In my position as an instructional designer I get to work with faculty across campus to design online courses. Often in meetings our conversations will focus on uncertainties and well-being. Teaching online or remotely can be overwhelming. Our campus is a busy place and exhaustion is too often the norm. The training sessions, websites, emails, newsletters and ideas for transitioning to remote learning can feel heavy. Here are just a few ideas to keep in mind as you focus on you’re the Fall 2020 semester.
- Your well-being is most important
It will very likely be a busy term but hopefully within a few weeks you will settle in and establish the rhythm of how to do what you need and when. Your day also needs to prioritize your well-being as important. Sometimes this is easier said than done but identify what it means for you. It could be a morning walk or reading a few chapters of a book.
One of the things I miss most about being on campus is going to meetings at various colleges and, especially in the fall, walking through the bowl. Since we’ve been working remotely my walk is instead in my neighbourhood with my dog. It’s often too easy to get caught up in sitting in front of the computer all day without realizing how much time is gone by. Take frequent breaks getting up often from in front of your computer. Set an alarm as a reminder to stop and get up out of your chair.
If you are working on a laptop I recommend adding a second monitor, keyboard and mouse. When I work on a laptop for long periods I feel that I am hunched over it because it is usually placed on a table and I am looking down at the screen. Some of you may prefer working on a laptop because it travels well and doesn’t take up a lot of space. But you will most likely be spending a lot more hours online. If you have the means and space connecting a second screen, keyboard and mouse may provide a better workflow and be ergonomically advantageous. Be sure your screen is positioned so that you are looking at it straight ahead rather than down.
Another consideration may be obvious. What are you sitting on? If your answer is a stool, lawn chair, dining room chair or something similar you need to consider if this is meeting your needs. Take care of your back, your core and your posture.
- Priority planning and goal setting is essential
It can feel like you have so many things to do and nothing is actually getting done. Start making a list regularly. Cross things off as you accomplish them. I make lists so that I don’t forget what I need to get done in a day and it helps when I am really busy. Cross items off as you complete them and you will notice that you are actually making progress. It’s ok if you don’t finish everything. Prioritize and shift tasks when necessary. It can help you realize how long you actually need to complete certain tasks.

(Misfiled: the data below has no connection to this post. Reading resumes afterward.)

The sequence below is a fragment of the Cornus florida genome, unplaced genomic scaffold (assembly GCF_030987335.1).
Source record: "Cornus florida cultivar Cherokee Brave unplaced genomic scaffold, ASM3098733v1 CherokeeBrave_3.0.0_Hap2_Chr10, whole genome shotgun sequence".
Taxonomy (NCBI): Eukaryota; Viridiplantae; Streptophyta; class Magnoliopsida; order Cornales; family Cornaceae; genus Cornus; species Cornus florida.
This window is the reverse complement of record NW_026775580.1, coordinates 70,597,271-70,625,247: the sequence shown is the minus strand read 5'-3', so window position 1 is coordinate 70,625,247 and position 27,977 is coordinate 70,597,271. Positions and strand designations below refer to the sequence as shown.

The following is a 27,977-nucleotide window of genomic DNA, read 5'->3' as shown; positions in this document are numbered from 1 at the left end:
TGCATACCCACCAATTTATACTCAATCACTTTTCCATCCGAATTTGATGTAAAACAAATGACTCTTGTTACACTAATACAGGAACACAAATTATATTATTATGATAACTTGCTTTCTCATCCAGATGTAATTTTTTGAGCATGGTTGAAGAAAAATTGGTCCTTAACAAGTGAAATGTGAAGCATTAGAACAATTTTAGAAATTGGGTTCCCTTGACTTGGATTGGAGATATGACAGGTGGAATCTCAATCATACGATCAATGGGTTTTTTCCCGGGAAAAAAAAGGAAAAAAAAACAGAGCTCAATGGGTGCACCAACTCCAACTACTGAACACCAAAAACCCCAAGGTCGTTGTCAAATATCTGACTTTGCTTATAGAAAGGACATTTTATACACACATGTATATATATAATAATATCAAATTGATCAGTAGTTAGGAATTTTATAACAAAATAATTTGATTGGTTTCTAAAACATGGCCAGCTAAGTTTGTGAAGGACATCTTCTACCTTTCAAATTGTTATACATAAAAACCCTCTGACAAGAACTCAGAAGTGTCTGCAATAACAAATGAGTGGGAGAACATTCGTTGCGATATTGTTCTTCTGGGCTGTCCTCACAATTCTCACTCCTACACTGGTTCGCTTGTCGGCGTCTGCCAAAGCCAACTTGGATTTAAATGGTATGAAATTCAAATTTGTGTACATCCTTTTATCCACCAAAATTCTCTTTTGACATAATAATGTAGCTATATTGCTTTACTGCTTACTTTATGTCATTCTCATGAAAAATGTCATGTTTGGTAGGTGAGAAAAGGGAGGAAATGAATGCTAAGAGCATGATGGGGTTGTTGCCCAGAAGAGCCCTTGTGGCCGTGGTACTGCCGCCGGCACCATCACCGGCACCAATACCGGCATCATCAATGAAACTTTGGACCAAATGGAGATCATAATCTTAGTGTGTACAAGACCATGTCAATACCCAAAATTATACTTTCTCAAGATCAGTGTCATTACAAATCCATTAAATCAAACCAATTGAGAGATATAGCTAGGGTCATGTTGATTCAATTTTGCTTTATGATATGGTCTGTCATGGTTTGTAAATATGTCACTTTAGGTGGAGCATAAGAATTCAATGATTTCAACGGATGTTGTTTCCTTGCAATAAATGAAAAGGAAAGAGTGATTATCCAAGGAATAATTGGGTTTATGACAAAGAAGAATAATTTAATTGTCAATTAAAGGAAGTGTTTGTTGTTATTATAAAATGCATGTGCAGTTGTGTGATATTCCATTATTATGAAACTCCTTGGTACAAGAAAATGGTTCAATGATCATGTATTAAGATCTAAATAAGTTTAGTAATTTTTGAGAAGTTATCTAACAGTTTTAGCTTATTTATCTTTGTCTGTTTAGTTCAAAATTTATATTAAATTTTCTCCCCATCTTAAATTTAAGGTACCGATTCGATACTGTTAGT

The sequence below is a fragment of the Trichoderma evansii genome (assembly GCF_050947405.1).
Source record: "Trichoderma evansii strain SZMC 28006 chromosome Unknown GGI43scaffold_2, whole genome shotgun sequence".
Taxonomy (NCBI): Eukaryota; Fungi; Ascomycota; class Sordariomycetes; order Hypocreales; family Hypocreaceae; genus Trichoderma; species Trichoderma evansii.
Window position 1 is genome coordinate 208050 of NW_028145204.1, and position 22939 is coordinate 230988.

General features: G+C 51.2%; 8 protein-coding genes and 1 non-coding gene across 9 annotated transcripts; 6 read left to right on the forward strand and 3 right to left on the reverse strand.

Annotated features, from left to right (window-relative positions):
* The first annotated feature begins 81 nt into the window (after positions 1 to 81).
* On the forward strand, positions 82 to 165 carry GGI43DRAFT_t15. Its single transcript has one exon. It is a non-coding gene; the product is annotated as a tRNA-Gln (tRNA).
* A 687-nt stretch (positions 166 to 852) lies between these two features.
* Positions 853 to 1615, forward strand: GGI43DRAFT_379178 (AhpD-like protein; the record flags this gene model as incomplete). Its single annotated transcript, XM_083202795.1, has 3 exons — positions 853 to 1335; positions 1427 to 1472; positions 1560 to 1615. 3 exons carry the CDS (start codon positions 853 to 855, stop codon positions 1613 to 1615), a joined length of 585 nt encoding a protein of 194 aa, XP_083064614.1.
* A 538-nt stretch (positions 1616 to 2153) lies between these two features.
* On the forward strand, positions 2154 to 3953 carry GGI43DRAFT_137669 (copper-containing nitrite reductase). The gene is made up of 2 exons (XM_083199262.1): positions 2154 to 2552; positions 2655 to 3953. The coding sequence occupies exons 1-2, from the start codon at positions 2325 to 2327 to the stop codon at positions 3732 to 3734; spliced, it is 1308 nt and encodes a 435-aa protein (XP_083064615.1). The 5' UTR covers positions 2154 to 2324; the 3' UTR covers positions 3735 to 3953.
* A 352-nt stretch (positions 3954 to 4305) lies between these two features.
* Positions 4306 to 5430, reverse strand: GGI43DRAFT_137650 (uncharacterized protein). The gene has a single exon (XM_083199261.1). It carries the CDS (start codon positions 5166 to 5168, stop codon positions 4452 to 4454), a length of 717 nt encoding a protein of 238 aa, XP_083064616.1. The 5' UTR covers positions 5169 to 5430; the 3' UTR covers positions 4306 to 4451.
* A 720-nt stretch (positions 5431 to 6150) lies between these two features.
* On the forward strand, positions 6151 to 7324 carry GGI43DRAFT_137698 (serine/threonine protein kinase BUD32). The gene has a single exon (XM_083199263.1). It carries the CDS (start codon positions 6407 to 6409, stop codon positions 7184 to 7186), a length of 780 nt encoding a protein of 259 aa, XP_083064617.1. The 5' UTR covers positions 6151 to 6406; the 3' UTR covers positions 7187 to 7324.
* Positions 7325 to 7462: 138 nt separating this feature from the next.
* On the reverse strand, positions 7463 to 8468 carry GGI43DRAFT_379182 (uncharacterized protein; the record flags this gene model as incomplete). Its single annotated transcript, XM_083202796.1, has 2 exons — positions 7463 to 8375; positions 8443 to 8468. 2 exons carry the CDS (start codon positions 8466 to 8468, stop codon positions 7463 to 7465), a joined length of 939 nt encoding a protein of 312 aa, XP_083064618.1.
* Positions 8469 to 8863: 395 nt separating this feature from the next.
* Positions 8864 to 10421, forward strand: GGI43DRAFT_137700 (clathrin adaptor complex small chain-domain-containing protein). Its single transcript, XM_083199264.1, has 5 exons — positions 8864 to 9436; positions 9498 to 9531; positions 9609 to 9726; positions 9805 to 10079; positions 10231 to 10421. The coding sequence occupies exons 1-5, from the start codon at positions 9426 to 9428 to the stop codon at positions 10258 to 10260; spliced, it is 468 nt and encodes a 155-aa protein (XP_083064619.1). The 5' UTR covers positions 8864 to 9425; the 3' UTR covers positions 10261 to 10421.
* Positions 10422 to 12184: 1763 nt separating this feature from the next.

Set some goals and celebrate your accomplishments often. It may seem unnecessary to celebrate uploading all of your syllabi to Blackboard/Canvas and sending out welcome emails to all of your students but it’s a beginning definitely worthy of a flat white or whatever it is that brings you a bit of joy.
- Keep it manageable and be kind in your design
Often when I meet with faculty we will look at assessment plans for the class. It needs to be manageable for you and your students. Your assessments may need to be revised for a remote term. I’m not saying remote learning should be easier. But it may need to be done differently than you would do in a face-to-face class. Keep your class design manageable so that you are not creating overwhelming situations for yourself and setting impossible expectations.
Being kind in your design is also an important consideration. Locking down your class materials and assessments by making them only accessible after certain requirements have been accomplished by your students can be disengaging. Your students need to feel welcome in your remote class. They also need to be able to plan and prioritize for themselves what needs to get done and when. Avoid gamifying your class to a point where it feels impossible to manage for you and your students.
- Support each other
Academia can be sometimes difficult to navigate and building good relationships with your colleagues may feel challenging. But you need to build your remote learning support community. When you need help who can you ask in your department and college? Who can you ask on campus? Are you able to ask for help when you need it? When you learn something, who are you sharing it with? Are you able to make time in your day to help a colleague when they ask? Sometimes it’s the smallest things that can help the most and make the biggest impact on someone’s day.
I always love the start of a new academic year and this one will be especially different. The pandemic and remote learning will have us all learning new skills, gaining perspectives and yes there will be stress. Remember that it’s ok not to be the expert because at a time like this few of us are.